The future is here - it's just not very evenly distributed
With this post, our Chief Scientific Officer and legal engineer, Dr Ben Gardner, begins a series of articles that are focused on education and a legal engineering capability model. This first post sets the scene by speculating what the future of some aspect of the legal landscape could look like, based on what is already technically possible. Future posts in this series will introduce Wavelength's new 'capability model' and explore its four main components - text analytics & extraction, document automation, expert systems and data visualisation.
As a Legal Engineer, I am frequently asked to predict what the impact of AI will be on the future of law. I have many problems with this question, not least that making predictions of the future is a fool's errand, but also the implication that the future is influenced by a single technology, Artificial Intelligence (AI). It is my opinion that the future is never defined by a particular technology but instead how a number of technologies and data combine to influence society and business. Furthermore, there is inevitably a lag between the emergence of a technology and when the opportunities it enables can be realised. For more on this, see Gartner's hypecycle.
In the words of William Gibson, "The future is already here — it's just not very evenly distributed" and so, in this post I am going to respond to the question about what the future could look like, but I will limit this speculation to one based on existing technologies.
A possible future
The diagram below illustrates how various technologies might come together in the future to transform financial markets.
In this future world, contracts are drafted as structured documents that can be read by humans and computers. Not only are these contracts machine readable but also machine executable (i.e. smart contracts), and include within them explicit references to authoritative data sources that provide real time information that trigger provisions within the contract. These smart contracts could be stored in a shared repository, which could be accessed by all parties and the regulator. Just as a smart contract can be created, it is also possible to create a 'smart regulation', i.e. a regulation that is both readable and executable by humans and machines. Smart regulations would allow the regulator to continuously monitor compliance and risk positions being taken by actors in the market. Equally, a party could perform real time analytics of its risk position, the performance of its portfolio, or simulate future performance. This is all based on the real-time status of the contracts that a party holds, or is thinking of concluding. As each contract is explicitly defined it would become possible to trade on a defined set of contracts rather than an unknown bundle. For example, a party could trade explicitly on loan agreements made by companies in the oil and gas sector, based in Scandinavia, and providing the ability to take a greater risk position based on knowledge and insight it has about that sector. Finally, parties could use AI to perform continuous due diligence and allow them to evolve from algorithmic trading decisions to AI driven trading decisions.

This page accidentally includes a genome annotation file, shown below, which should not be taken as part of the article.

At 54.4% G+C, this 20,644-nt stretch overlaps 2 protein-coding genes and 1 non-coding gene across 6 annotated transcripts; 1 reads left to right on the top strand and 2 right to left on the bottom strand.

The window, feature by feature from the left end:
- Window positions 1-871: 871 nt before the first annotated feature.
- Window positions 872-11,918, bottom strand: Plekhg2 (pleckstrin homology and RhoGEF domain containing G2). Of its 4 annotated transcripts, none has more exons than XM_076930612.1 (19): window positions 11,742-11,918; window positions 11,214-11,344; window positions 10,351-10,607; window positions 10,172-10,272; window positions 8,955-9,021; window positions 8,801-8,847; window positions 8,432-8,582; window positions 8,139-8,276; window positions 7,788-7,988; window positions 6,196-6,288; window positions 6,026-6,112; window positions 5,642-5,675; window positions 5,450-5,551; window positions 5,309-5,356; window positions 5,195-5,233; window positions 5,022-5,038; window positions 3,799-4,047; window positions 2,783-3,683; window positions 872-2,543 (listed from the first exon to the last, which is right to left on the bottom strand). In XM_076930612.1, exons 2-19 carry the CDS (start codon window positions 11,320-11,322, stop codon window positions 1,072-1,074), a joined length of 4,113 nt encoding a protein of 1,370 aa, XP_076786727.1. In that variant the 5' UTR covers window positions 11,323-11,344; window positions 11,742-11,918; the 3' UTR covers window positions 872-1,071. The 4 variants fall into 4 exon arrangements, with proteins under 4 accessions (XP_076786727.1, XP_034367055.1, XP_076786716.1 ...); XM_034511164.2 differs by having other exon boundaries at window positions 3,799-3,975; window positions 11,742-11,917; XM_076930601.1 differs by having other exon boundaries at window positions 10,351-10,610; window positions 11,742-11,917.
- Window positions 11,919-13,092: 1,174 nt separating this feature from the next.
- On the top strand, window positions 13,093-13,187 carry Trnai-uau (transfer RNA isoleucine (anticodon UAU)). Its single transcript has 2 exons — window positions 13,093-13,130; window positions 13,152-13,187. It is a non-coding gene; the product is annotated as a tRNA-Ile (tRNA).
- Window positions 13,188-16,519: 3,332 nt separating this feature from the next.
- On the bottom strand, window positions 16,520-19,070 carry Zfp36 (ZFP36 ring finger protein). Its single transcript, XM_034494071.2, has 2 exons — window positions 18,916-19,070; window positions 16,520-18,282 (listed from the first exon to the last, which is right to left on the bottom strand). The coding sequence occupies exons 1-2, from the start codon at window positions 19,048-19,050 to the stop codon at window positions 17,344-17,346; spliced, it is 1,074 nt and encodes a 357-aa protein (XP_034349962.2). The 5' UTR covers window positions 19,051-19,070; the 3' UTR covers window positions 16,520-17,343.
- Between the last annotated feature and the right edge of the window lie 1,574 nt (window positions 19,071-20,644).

My futuristic description in the paragraph above is clearly speculation of what the future may hold, but it is based on what is already technically possible. Some examples of each component of this diagram are set out at the bottom of this post.
Perhaps then the question should not be focused on what could the future be, but should perhaps be framed more as - "given that all of this is possible now, how do we make this or something similar happen?". The short answer to this question is that we need the whole ecosystem (including lawyers, clients, regulators and technologists) to develop a common vision, which in reality can only be achieved once all the actors in the ecosystem understand what is possible. I would argue that the value of speculating as I have done in this post is not in how accurately or not we can predict the future, but is more about testing perceptions to stimulate thinking about how different technologies can be combined and what could be created.